The 2018-2019 Sonoma County Grand Jury report, issued in July, addresses several areas of concern that county residents and governments should be aware of, and prepare for. One of them is found in the “water report,” a 17-page document that poses the question, “Will there be water after an earthquake?”

Aquafornia news Daily Pilot

Mesa Water tweaks pipe replacement policy, cutting estimated cost

The Mesa Water District board took a step Thursday to reduce the estimated cost of replacing its pipeline system. With newly adopted methodology, district staff estimates the 100-year replacement cost at $131 million — down from $200 million under the former standards.

Aquafornia news Napa Valley Register

Napa County working toward a solution for Berryessa water, sewage finances

Napa County is taking a hard look at two small, remote Lake Berryessa-area communities to try to keep their aging utility services from once again falling into dire straits.

Aquafornia news Times of San Diego

Governor signs two bills crucial for San Diego’s transit and water plans

On Friday night the governor signed Assemblyman Todd Gloria’s Assembly Bill 1413, which will support local referendums on transit funding, and Assembly Bill 1290 by Gloria and Sen. Toni Atkins that clears the way for the pioneering Pure Water project.

Aquafornia news Sacramento Business Journal

California American Water seeks Air Force reimbursement for contamination cleanup

A provider of drinking water in Sacramento County is seeking reimbursement from the U.S. Air Force for a filtration system it installed to take contaminants out of groundwater near the former Mather Air Force Base.

Aquafornia news Business Insider

A floating plastic island in the San Francisco Bay may offer a new way to protect coasts from floods. It could even house people

A tiny fiberglass island is bobbing up and down in the San Francisco Bay right now. From far away, it looks like a beluga whale poking through the water. Up close, it looks like a misshapen raft. In reality, it’s a buoyant structure known as the “Float Lab,” which is designed to foster a floating ecosystem.

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Aquafornia news Monterey Herald

Court ruling pauses Cal Am desal plant project

A Monterey County Superior Court judge has called a halt to work on the California American Water desalination plant project, at least temporarily, while a California Coastal Commission appeal challenging the project’s source wells is pending.

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Aquafornia news Highland Community News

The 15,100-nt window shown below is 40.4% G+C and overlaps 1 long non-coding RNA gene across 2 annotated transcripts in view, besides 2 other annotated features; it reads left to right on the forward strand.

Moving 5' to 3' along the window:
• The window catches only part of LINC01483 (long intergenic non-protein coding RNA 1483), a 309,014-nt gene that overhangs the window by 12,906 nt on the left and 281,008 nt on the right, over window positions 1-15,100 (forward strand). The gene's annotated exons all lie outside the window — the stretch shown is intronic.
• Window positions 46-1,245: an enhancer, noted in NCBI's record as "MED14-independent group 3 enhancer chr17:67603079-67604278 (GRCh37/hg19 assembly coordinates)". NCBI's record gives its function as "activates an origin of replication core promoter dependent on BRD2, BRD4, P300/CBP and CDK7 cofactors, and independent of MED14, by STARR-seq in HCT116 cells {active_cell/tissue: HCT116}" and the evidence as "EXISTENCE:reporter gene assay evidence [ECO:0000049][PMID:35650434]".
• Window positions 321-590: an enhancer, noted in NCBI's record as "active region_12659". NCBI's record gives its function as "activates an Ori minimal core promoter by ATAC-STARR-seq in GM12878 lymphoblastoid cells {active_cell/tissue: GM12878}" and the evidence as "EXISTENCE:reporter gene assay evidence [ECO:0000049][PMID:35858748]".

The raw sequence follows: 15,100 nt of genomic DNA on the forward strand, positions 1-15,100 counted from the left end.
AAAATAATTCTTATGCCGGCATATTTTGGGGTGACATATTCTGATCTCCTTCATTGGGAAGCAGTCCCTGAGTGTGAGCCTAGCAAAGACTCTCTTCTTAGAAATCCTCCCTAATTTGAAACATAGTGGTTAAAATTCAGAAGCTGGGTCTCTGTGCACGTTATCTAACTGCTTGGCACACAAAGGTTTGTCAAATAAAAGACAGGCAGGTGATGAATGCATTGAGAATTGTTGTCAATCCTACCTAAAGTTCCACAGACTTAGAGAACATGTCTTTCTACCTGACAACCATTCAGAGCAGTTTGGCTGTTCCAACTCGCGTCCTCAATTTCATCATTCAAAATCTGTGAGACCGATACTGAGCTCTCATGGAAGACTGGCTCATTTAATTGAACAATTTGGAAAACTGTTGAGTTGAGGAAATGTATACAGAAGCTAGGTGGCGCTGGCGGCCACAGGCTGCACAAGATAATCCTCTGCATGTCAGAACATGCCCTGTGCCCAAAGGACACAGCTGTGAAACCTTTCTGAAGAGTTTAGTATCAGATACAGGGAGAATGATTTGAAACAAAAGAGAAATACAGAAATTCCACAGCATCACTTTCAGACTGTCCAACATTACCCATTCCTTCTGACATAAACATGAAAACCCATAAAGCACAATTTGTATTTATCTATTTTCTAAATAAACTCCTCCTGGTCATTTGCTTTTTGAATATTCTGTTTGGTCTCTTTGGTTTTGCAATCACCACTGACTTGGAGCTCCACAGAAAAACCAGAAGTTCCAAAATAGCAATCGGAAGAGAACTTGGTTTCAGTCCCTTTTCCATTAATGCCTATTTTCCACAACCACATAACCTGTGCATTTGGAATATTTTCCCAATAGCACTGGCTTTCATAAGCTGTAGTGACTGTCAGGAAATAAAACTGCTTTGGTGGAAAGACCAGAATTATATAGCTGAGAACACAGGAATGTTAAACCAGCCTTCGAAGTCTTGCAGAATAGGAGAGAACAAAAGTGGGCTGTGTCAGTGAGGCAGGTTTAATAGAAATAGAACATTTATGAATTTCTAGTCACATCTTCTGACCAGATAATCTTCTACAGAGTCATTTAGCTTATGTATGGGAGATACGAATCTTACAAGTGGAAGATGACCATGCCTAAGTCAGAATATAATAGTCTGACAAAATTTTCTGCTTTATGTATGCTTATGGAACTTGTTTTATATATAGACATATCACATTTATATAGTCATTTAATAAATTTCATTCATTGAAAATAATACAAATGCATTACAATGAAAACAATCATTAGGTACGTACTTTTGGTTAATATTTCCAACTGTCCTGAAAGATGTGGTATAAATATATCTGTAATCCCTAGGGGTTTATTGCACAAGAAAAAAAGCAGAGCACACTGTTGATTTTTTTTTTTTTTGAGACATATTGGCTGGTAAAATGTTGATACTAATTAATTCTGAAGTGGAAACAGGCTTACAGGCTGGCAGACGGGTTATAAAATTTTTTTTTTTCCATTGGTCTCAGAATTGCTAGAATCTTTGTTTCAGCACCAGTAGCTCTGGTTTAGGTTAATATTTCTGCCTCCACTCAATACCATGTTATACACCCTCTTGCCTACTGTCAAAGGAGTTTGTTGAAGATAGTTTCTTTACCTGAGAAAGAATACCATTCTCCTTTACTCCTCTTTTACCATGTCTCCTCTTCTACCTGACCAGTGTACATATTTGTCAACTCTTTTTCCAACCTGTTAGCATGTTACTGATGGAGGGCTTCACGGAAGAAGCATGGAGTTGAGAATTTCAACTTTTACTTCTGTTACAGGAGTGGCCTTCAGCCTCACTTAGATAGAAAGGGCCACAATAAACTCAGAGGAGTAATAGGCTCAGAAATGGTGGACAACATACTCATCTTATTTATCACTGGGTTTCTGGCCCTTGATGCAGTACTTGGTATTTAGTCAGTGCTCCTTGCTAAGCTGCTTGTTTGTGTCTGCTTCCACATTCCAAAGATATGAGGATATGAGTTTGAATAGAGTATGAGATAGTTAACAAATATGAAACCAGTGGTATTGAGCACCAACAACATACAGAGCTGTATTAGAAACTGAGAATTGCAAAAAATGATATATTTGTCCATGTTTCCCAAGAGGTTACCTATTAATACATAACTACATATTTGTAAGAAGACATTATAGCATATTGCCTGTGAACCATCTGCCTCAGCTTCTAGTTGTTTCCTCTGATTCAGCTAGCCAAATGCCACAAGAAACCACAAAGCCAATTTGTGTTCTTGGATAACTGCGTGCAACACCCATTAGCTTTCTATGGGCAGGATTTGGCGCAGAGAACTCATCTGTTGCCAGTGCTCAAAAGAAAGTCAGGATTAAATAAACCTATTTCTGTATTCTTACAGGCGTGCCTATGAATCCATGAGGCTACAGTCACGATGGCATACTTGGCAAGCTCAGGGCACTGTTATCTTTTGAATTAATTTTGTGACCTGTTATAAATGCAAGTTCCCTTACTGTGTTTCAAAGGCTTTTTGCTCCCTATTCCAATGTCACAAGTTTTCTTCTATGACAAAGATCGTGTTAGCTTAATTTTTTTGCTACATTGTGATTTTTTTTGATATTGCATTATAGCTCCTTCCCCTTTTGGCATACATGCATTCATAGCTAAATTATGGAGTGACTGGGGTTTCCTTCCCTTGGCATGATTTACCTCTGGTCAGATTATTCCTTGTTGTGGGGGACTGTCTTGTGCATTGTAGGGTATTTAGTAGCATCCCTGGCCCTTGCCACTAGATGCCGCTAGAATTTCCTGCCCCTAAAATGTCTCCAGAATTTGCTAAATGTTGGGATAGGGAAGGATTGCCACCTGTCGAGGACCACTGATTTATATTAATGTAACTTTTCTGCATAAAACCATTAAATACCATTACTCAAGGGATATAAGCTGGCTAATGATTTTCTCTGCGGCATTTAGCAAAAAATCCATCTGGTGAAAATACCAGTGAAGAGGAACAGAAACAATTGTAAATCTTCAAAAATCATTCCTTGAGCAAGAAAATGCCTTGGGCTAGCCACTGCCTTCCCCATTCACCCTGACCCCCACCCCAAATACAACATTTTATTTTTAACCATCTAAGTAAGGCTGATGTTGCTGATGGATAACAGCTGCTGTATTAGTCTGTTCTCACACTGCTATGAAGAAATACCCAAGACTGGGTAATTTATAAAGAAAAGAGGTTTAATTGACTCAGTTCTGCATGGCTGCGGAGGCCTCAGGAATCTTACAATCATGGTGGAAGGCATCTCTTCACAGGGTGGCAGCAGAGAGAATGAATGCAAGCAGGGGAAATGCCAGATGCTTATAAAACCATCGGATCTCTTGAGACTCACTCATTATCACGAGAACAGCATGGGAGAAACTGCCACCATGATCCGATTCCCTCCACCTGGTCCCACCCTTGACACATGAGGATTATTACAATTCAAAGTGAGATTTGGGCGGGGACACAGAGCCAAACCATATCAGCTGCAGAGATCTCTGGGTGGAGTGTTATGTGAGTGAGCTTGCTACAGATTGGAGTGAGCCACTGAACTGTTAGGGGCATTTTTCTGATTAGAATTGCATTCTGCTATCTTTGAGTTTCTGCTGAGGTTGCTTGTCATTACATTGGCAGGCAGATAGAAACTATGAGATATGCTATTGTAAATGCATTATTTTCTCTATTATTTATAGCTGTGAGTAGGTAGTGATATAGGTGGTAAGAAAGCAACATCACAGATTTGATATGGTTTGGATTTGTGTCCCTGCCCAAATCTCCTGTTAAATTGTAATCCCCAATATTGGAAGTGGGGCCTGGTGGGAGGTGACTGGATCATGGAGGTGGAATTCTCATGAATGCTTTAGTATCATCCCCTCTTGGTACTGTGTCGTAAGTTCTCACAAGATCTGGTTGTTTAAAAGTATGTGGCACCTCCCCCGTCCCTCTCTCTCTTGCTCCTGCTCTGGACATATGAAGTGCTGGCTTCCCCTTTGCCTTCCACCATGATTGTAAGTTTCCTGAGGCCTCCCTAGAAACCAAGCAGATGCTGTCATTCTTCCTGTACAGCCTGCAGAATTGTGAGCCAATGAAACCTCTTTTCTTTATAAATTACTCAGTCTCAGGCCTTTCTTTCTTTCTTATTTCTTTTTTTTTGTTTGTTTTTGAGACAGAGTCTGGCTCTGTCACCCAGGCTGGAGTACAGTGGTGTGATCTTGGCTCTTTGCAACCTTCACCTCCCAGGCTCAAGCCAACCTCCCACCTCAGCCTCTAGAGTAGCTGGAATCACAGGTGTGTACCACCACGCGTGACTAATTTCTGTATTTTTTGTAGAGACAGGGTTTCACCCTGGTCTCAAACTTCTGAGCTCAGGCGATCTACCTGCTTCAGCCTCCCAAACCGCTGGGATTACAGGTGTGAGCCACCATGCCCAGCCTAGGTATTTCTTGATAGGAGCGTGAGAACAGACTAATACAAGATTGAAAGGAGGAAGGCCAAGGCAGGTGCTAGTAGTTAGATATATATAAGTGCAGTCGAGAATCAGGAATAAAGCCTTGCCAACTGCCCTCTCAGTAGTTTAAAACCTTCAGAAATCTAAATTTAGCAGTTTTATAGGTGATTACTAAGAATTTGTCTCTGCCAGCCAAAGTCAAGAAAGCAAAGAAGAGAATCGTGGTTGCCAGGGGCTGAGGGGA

East Valley Water District adds renewable energy to Sterling project

Working to “Make Every Source a Resource” and striving toward a more sustainable future, East Valley Water District Board of Directors approved the addition of state-of-the-art co-digester technology at the Sterling Natural Resource Center during the Sept. 11 board meeting.

Aquafornia news University of California, Irvine

News release: UCI-led team to study socioeconomic effects of coastal flooding in California

Researchers at the University of California, Irvine are leading a new project with three other UC campuses to study the impact of coastal flooding on disadvantaged communities in California. … The effort will employ advanced simulation systems to deepen understanding of increasing flood risks within the state’s two most imperiled areas: Greater Los Angeles and the Sacramento-San Joaquin River Delta.

Aquafornia news Times of San Diego

San Diego Foundation awards $364,000 for local projects to address climate change

The San Diego Foundation has awarded $364,000 to six nonprofit programs that promise to strengthen regional resilience in the face of diminishing water supplies due to climate change.

Aquafornia news Orange County Register

Wastewater project could create drought-proof drinking water for 500,000 Southern California homes

In its effort to establish a new, drought-proof source of water that could serve a half-million Southern California homes, the Metropolitan Water District on Thursday, Oct. 10 unveiled a $17 million pilot plant that will bring wastewater to drinkable standards.

Aquafornia news KRCR TV

Here’s how to know if your water is safe to drink after a power outage

The largest Public Safety Power Shutoff by PG&E is affecting so many in the Northstate in a number of ways – one of them being private water wells.

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Aquafornia news Western Water

Friday Top of the Scroll: Recharging depleted aquifers no easy task, but it’s key to California’s water supply future